JEFFERSON CITY, Mo. — Within hours of the Secretary of State’ Office rejecting referendum petitions on a sweeping anti-abortion bill, the decision was challenged in court — with a second lawsuit expected soon.

The ACLU of Missouri filed a lawsuit in Cole County Thursday afternoon contending Jay Ashcroft, Missouri’s Republican secretary of state, acted outside his purview and the law in rejecting the petition filed on its behalf. 

The ACLU is seeking a temporary restraining order, an injunction, and declaratory relief. The case has been assigned to Cole County Judge Daniel Green.

“The people of the State of Missouri cannot be deprived of their fundamental right to referendum HB 126 on the basis that one single provision of HB 126 is alleged to be subject to a purported emergency,” the lawsuit states. The legal challenge also alleges that in analyzing the petition for more than its “form,” the state violated Missouri statute.

Last month, on the first business day after Gov. Mike Parson signed HB 126 into law, Sara Baker submitted a referendum petition on behalf of the ACLU to the Missouri secretary of state, seeking certification for circulation.

Ashcroft announced Thursday morning that he rejected the petition “for failure to comply with the requirements of the Missouri Constitution.” At the same time, he also rejected another similar referendum petition, filed by Lowell Pearson on behalf of GOP megadonor David Humphreys.

Pearson told The Missouri Times he plans on filing a lawsuit as well.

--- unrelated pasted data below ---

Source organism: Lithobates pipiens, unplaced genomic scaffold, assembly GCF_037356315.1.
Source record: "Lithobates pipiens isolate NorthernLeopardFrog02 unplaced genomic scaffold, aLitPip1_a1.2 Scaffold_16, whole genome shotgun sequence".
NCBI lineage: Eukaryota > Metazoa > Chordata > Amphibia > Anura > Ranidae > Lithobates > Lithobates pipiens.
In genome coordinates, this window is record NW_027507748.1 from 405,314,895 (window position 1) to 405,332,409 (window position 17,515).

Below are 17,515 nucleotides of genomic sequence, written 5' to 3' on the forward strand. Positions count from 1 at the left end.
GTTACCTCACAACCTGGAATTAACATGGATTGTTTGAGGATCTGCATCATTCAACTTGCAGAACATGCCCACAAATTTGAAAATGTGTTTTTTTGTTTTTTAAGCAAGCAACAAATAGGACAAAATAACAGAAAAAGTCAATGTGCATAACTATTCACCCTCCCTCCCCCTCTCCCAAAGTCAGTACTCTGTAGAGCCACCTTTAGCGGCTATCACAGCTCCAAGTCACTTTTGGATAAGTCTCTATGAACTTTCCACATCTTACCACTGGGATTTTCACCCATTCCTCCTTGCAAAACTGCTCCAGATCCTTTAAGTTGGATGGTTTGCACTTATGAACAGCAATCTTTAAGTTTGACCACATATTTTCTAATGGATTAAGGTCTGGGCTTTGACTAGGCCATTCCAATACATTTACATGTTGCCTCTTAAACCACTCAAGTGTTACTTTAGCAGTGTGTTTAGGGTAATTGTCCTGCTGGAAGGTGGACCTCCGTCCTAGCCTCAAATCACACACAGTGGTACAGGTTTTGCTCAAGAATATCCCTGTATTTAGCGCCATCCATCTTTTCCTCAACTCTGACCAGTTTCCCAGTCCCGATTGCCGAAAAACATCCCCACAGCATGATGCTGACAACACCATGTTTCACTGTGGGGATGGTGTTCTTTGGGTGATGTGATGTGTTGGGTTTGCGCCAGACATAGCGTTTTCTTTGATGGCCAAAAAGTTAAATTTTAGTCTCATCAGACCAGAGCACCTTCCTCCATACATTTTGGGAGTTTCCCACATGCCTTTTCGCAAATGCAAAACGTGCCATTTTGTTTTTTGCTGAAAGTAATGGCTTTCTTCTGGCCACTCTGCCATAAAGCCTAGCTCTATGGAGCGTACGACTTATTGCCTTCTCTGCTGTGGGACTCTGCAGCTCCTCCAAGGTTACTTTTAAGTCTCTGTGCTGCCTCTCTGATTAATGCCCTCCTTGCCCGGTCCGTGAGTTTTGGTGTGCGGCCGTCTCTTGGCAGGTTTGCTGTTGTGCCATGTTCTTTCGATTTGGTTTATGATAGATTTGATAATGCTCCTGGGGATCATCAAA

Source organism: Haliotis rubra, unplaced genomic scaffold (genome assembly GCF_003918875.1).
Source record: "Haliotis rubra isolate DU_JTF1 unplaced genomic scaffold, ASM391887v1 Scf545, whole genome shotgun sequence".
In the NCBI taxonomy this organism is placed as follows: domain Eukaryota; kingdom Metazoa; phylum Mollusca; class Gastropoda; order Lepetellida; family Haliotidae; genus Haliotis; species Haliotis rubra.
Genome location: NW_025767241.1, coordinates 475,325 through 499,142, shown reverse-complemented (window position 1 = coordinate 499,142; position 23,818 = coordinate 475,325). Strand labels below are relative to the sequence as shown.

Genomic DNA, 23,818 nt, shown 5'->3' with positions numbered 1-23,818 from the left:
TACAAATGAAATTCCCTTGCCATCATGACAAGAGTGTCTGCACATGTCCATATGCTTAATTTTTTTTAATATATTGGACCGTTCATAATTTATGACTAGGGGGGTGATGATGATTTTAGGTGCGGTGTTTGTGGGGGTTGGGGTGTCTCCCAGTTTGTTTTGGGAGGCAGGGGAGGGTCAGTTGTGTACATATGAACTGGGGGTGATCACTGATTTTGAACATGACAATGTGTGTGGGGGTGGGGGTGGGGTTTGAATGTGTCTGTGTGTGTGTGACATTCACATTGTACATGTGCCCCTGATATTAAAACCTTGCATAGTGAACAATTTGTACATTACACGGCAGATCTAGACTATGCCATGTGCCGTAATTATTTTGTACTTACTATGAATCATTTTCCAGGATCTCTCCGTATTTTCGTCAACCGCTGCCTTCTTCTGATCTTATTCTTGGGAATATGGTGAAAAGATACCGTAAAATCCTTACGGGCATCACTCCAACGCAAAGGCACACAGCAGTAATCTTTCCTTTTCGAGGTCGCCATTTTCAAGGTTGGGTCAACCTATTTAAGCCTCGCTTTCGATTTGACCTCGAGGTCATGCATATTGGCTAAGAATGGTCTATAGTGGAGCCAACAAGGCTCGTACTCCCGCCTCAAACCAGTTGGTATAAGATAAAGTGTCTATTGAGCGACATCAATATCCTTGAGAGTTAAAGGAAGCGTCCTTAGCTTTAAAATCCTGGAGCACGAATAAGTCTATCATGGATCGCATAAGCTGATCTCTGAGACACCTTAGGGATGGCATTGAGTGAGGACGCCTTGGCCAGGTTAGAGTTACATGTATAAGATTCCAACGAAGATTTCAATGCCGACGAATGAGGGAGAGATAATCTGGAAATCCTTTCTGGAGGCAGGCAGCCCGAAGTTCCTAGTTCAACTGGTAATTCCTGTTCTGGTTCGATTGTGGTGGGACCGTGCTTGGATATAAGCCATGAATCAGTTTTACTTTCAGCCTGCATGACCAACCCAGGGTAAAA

The issue with both petitions, according to Ashcroft, is the emergency clause attached to the bill. The emergency clause resulted in a portion of the bill going into effect immediately after Parson signed it.

The provision in effect is the requirement for both parents to be notified of a minor seeking an abortion.

The vast majority of the provisions — banning abortion at eight weeks, along with “nestled” components to include restrictions at 14, 18, and 20 weeks should a court overturn a portion of the law, and an outright abortion ban if Roe v. Wade is overturned — will go into effect on August 28.

The ACLU is contending the lone provision with the emergency clause does not actually “constitute an emergency subjecting it to immediate passage and precluding it from a referendum.”

Ashcroft told reporters he was not making a judgment on the validity of the emergency clause — only saying with a provision already being in effect, the bill is exempt from a referendum.

“The court clearly states the determination about whether or not an emergency clause is proper or not is a matter for the courts,” said Ashcroft. “It would be inappropriate for me to make a judicial determine like that.”

The lawsuit also challenges the basis of the secretary of state’s analysis.

The ACLU notes the secretary of state’s responsibility in reviewing the submission of a referendum petition is to “review the comments and statements of the attorney general as to form and make a final decision as to the approval or rejection of the form of the petition.”   

Any other review by the state, other than as its form, does not occur until after the signatures are obtained and submitted, according to the lawsuit.  

Should the ACLU prevail in its legal challenge, it would need to gather and submit signatures from 5 percent of legal voters in six of eight congressional districts — at least 100,126 Missourians — by August 28 to put it on the ballot.